This morning I began to wonder about focus groups.  As I am not a product researcher or marketer, I have only questions.  I’ve found no leads as to how and where focus groups originated.  My instinct tells me that the first of their kind may have taken place in the United States and that they were focused on the effectiveness of particular soap powders or why certain breakfast cereals, jeans or vehicles are purchased.

In Australia today, focus groups are being used to assist political parties to develop policy and national responses to problems much more complex than my preference for a particular brand of chocolate.

Things I wonder if focus groups are held in a political context.

- do focus groups represent the whole community or only those who live in marginal electorates?

- when did we become customers instead of citizens?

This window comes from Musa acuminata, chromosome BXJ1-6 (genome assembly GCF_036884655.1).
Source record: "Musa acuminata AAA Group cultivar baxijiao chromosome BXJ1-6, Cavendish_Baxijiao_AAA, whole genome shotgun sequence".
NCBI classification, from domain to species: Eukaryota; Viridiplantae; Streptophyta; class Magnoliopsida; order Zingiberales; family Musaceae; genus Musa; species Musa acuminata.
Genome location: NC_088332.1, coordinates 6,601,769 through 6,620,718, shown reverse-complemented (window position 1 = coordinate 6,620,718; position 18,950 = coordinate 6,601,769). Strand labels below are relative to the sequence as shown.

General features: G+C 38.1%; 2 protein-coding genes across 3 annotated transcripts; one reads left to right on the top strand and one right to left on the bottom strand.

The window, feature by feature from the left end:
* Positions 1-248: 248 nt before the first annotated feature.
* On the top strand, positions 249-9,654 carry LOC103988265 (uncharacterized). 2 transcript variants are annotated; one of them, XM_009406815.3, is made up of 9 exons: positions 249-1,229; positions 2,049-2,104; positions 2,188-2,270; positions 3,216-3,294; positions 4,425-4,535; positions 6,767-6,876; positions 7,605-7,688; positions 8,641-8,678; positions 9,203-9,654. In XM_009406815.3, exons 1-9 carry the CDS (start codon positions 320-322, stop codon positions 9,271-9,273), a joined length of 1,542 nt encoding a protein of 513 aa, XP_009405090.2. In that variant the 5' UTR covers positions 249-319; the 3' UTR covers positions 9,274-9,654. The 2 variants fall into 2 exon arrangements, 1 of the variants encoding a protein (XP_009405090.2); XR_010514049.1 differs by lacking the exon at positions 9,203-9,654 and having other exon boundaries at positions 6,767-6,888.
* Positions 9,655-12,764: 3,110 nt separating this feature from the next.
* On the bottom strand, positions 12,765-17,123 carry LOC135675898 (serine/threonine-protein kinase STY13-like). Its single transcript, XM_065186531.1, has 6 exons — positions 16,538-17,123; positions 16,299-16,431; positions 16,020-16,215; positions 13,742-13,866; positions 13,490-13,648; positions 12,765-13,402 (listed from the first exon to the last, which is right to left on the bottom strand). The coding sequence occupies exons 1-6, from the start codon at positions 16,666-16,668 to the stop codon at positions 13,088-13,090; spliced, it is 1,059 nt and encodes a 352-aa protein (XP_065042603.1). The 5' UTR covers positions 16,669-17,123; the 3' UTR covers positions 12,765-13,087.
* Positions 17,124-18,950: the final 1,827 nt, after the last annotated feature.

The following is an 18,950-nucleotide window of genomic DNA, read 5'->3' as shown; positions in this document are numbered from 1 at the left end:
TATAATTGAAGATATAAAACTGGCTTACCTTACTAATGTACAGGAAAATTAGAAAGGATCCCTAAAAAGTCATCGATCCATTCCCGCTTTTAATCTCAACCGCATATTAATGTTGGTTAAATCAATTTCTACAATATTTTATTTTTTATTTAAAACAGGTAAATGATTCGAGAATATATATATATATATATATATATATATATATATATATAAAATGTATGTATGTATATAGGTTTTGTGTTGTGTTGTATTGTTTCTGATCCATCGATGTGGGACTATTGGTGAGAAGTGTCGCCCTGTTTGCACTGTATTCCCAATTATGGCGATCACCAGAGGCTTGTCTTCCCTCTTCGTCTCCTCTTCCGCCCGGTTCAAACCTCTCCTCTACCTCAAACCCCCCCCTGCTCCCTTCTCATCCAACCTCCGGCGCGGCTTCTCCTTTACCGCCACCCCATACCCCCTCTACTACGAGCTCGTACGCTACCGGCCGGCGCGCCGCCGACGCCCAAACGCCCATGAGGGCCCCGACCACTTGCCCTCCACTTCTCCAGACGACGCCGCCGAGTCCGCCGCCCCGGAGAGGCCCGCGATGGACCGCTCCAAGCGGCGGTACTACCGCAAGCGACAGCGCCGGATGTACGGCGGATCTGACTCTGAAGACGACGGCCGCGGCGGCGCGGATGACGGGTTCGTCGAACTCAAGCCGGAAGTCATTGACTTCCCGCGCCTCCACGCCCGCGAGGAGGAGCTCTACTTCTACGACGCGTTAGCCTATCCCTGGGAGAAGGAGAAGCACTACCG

- how do people get selected for focus groups?  Is the method different depending on the topic?

- who frames the questions and what kinds of questions are asked, for example, if we’re talking about immigration policy or climate change or aged care

- what weight do focus groups have on decision making?

- do governments ever ignore the outcome of a focus group they have commissioned?  If so, why?

- do focus groups in this context spend time on one issue (focus) on one or many (scatter gun) issues?

- who runs the focus groups and how is the material reported back to the decision makers?

I’d be interested to know.

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